Marc Zuckerberg tried the Oculus Rift headset, was blown away and bought it for a staggering $2 billion. It’s a pure tech buy as Oculus has no customers. What Zuckerberg saw was more than gaming. What he saw was the breadth of possible applications, one is education.“Imagine…. studying in a classroom of studentsvand teachers all over the world - just by putting on goggles in your home.” Some of us are now working to make this a reality.
1. Sex swap
Hundreds of millions are spent on often useless classroom and e-learning equalities, sexual harassment and diversity training. We now have the chance to allow you to swap gender or race, seeing the world from their point of view. I played around with this using a female avatar in Second Life – it was a harrowing experience! This crazy experiment shows us the way. You will, literally see and feel what is like to be someone else. If you think this is crazy, the artist Mark Faird will spend 28 days wearing the oculus and seeing the world through another person’s eyes. Watch video here.
2. Tank training
The Norwegian Army have rigged up the Oculus Rift to four cameras around the tank to feed in scenarios, and other map data, to allow drivers to drive tanks with the hatch down. This is just one of a number of military training programmes using the Oculus and VR, tradition users of expensive VR will now see prices plummet. Others examples include medical triage. Watch tank video here.
3. Social care
Caspian Learning, funded by the University for Industry, have produced a Social care training programme, where you literally learn within a 3D model of a care home, dealing with the residents (avatars). You also see the world through their eyes (blurred). It trains, assesses and tracks competences with a full set of analytics that shows progress and proven attainment in each competence.
One more solid training programme from Caspian Learning and Ufi, on training people in retail. Caspian are also doing a health & safety programme on construction sites. You enter a site and have to choose the right gear for the right jobs. If you don’t, accidents happen. This stuff allows you to experience the consequences of your action, do the impossible – through safe failure.
Do you know Newton’s three laws? Try the Spacewalk, where you don a spacesuit and navigate, using small jets on your suit around the International Space Station. Squirt your jet and you move forward, that’s newton’s 1st Law – every action has an equal and opposite reaction. . Sounds simple, but most people are surprised that even when you turn the jet off, this is space, so you continue moving forward. That’s Newton’s 2nd law - very object in a state of uniform motion tends to remain in that state of motion unless an external force is applied to it. How dis the Space Station get up here – that’s Newton’s 3rd law – F=ma. Watch video here.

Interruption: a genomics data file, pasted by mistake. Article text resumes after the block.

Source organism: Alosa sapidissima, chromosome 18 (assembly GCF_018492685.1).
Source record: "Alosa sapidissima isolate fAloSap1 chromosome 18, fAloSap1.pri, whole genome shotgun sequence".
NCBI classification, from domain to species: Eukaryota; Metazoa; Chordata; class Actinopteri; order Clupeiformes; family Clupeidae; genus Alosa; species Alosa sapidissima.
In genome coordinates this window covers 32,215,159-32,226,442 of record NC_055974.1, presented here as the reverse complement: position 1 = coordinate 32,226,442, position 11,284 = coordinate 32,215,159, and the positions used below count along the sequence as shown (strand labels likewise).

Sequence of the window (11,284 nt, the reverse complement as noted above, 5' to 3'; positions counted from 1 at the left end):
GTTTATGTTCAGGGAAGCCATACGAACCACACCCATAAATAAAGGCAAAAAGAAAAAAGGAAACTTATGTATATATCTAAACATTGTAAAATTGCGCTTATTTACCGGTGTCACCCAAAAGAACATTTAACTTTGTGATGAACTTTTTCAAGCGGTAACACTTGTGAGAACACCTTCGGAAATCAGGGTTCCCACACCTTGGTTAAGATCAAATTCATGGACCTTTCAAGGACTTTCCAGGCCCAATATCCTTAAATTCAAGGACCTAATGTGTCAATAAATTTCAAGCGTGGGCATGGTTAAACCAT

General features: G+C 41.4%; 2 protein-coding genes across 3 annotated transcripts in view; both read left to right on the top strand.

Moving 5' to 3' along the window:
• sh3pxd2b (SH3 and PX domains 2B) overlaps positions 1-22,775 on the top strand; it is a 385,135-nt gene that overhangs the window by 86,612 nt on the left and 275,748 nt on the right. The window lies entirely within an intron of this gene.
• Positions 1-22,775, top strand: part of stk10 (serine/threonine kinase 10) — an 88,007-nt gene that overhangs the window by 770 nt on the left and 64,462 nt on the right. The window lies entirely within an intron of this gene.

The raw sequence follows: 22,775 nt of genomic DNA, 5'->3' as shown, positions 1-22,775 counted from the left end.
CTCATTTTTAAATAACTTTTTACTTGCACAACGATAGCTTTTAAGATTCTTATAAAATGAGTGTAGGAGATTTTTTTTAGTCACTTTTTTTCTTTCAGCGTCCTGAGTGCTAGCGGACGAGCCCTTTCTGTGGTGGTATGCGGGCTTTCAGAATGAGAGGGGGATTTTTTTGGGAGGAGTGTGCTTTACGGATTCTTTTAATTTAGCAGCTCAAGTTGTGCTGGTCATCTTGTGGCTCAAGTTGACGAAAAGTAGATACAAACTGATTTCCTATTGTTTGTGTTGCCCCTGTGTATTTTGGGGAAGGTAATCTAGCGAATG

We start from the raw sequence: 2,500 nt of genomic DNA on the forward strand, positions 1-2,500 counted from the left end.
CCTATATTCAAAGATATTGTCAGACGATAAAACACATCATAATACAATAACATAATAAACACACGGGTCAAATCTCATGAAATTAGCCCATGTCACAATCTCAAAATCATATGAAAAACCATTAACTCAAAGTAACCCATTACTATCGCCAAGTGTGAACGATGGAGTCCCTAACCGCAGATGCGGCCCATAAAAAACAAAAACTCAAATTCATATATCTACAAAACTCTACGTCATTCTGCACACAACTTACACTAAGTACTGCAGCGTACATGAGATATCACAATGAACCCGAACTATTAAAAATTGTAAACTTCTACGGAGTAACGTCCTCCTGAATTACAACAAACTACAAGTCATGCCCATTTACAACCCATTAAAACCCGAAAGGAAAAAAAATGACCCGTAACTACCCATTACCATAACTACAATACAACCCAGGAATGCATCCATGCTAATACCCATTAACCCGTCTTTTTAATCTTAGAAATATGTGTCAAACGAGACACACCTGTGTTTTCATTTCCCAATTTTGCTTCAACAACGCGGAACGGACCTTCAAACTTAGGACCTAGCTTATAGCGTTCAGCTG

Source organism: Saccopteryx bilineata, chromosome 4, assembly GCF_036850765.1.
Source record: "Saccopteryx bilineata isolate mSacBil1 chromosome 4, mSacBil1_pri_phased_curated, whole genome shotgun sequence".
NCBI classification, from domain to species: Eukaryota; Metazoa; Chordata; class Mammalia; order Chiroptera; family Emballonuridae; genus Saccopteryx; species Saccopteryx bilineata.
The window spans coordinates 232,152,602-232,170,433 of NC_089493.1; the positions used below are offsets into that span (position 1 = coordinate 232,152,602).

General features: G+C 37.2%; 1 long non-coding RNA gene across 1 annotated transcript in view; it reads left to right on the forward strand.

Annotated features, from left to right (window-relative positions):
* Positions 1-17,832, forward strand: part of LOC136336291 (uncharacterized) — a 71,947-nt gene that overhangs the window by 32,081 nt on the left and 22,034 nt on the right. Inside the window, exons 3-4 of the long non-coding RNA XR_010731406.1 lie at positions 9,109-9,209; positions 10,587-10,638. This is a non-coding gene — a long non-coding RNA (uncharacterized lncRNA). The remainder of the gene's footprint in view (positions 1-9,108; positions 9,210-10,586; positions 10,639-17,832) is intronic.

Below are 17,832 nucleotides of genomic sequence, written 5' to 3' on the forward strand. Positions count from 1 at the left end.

The undersea walk allows you to do the impossible – walk across the sea floor to Teach geography, geology or biology. Teach the food chain as you walk beneath beneath a humpback whale and shark. Encounter a hydrothermal vent shooting out superheated water at 400 degrees centigrade. Watch video here.
This is a shocker. It’s 1793 in the middle of the Reign of Terror and you’re about to be executed. Experience this for real, as you get your head chopped off on the guillotine. You literally lean forward and see your head drop into the basket. When do you think the last execution using the guillotine took place in Fance? 1977! Watch video here.
8. Field trips
Harvard have been using VR to create field trips and I don’t just mean, the usual trips to the country to look at plants. In this case you can visit the Great Pyramids in Egypt for some real archaeology. Museums, art galleries, geographic locations, battlefields – you name it, the oculus will not only take you there but allow you to explore at will and learn things in context. Watch video here.
9. Dangerous environments
Makemedia has built this Oculus application that allows you to build a nuclear reactor. It uses the Razer-Hydra with Oculus Rift to allow you to do things within different components, lift, insert, attach etc. The Razer-Hydra provides the learner with a pair of virtual hands to pick up and insoect each component of the primary circuit., such as reactor core, steam generator and pressuriser. This manipulation of objects, along with real haptic feedback will greatly improve many vocational training tasks. Watch video here.
The Virtual Iraq/Afghanistan PTSD Exposure Therapy System allows the patient to replay traumatic experiences as part of therapeutic recovery. This comes out of the MedVR Lab at the University of Southern California Institute for Creative Technologies (ICT). Watch video here.
What we will see is some quite serious ‘learn by doing’ VR education and training. These programmes will have clear learning objectives, with clear competences, tasks and goals. AI driven avatars will provide interaction with people. We’ll also see support for teachers, trainers and tutors. VR is a medium, not a gadget – a learning medium.